Stocks for the “Long Run”

We have sympathetically mentioned Jeremy Siegel’s well-timed Stocks for the Long Run in previous commentaries, whose analysis begins at very low PEs and ends most periods with much higher PEs, reaching the unforeseen conclusion that stocks outperform all other asset classes in “the long run”.  Similarly, a few days before the stock market crash of 1929, the leading economist of the time, Irving Fisher, ensured Americans that stock prices had reached what looked like a “permanently high plateau.”  And Jeremy Grantham recently reminded us of E.L. Smith’s Common Stocks as Long Term Investments, published in 1924. 

As Grantham so eloquently stated, There is always someone of the “Dow 36,000” persuasion to reinforce our need to believe that as markets decline, higher prices in previous peaks must surely have meant something, and not merely have been unjustified bubbly bursts of enthusiasm and momentum. 

And as much as we’d like to believe the same, history tells us that truth could not be further from Dow 36,000!! In the latest Investment Outlook from Bill Gross, PIMCOs Bond King appropriately warns that “one must be careful of beginning and ending data points in any theoretical ‘proof’”. As they say Professor Siegel, the theoretical proof is in the pudding.  Contrary to popular belief, drum roll please, starting valuations matter and remain the single largest determinant of expected long term returns. 

Price to Avg 10 Year Earnings

Source: Ned Davis Research

The chart above clearly demonstrates that today’s market is no longer cheap, and quite obviously overvalued based on cyclically adjusted earnings.  In fact, at nearly 20x Average 10-Year Earnings, the S&P 500 is not far from the most expensive quintile of valuation experienced since 1881, which has historically returned just 2.8% annually over the following ten years!!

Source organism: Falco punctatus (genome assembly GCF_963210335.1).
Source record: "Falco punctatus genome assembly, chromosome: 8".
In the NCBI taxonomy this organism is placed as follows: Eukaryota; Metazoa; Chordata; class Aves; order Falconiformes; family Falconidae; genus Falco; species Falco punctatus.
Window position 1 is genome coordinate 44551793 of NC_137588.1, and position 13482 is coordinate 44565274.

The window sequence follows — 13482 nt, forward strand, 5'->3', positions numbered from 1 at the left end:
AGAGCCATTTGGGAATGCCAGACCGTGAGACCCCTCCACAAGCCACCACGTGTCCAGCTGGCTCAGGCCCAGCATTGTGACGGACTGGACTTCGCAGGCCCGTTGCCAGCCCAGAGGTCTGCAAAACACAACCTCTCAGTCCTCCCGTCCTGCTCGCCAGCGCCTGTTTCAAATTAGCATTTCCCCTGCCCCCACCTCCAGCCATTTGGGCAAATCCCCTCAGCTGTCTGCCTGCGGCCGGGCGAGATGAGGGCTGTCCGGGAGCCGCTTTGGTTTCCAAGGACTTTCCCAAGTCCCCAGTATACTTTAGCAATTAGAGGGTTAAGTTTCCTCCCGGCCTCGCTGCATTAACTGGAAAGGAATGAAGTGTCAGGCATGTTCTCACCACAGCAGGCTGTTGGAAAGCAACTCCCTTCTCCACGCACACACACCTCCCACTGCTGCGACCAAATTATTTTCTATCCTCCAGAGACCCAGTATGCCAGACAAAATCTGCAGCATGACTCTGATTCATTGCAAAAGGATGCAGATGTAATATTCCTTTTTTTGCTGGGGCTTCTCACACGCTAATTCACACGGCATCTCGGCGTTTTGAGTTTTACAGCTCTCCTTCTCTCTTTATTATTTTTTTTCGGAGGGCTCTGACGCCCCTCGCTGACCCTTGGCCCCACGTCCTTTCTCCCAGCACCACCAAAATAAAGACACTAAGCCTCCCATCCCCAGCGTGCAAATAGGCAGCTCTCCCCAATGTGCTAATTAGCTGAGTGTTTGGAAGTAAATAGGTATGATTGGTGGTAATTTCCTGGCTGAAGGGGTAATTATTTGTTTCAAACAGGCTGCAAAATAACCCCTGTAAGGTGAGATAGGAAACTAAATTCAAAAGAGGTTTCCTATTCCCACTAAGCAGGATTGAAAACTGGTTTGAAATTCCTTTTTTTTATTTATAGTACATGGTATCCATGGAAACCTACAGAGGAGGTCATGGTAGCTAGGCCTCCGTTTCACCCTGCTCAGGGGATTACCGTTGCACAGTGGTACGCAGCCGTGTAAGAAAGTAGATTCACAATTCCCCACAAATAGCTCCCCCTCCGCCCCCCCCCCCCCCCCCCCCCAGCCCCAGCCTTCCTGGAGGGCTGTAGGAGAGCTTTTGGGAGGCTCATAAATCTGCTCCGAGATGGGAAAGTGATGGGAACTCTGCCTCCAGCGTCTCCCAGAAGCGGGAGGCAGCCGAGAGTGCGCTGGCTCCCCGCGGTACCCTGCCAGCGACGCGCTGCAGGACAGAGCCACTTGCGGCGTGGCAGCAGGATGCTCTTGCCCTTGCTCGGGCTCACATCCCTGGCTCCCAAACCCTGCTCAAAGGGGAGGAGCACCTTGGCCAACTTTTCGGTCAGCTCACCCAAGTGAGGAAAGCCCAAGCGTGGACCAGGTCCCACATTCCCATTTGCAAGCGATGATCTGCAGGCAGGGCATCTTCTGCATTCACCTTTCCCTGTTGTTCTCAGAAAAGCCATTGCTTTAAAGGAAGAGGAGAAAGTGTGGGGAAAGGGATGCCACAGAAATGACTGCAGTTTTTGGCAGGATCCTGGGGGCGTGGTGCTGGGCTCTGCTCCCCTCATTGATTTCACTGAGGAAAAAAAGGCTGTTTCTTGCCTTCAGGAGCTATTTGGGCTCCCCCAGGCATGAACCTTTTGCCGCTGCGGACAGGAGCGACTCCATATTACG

But clearly the world is not that black and white.  So let’s briefly revisit the Bond King’s observations regarding starting and ending points, because most of “the street” would much rather tell us a story with a happy ending.  With one stroke of Goldman’s magic wand, we can wipe out the first fifty years of data that Yale’s Robert Shiller took the time to analyze and reach the conclusion that stocks are marvelously cheap even after a 62.3% rip off the March lows to October highs!! 

GS PE ratio

Source: Goldman Sachs

 

We wonder why anyone would want their clients to believe this market is cheap when it is so clearly overvalued based on historical data?  Perhaps that’s a question that is better addressed in Goldman Trading Huddles.  In the meantime, we will continue to focus on observable conditions and take our evidence as it comes.  And right now, it is difficult for us to imagine that a market that traded substantially greater than one standard deviation above long term trend for most of the last decade (see below), will simply bounce back to these extremes and hover at inflated valuations, going forward.  Indeed, given the likelihood of increasing regulation, increasing government intervention, increasing public spending, increasing taxes, and ongoing private sector deleveraging, the more likely outcome is an extended period of below trend valuations.  So before getting too excited about The Wizard of Wharton’s Stocks for the Long Run, investors would be wise to revisit Professor Shiller’s Irrational Exuberance.  

Schiller PE

Source: Gluskin Sheff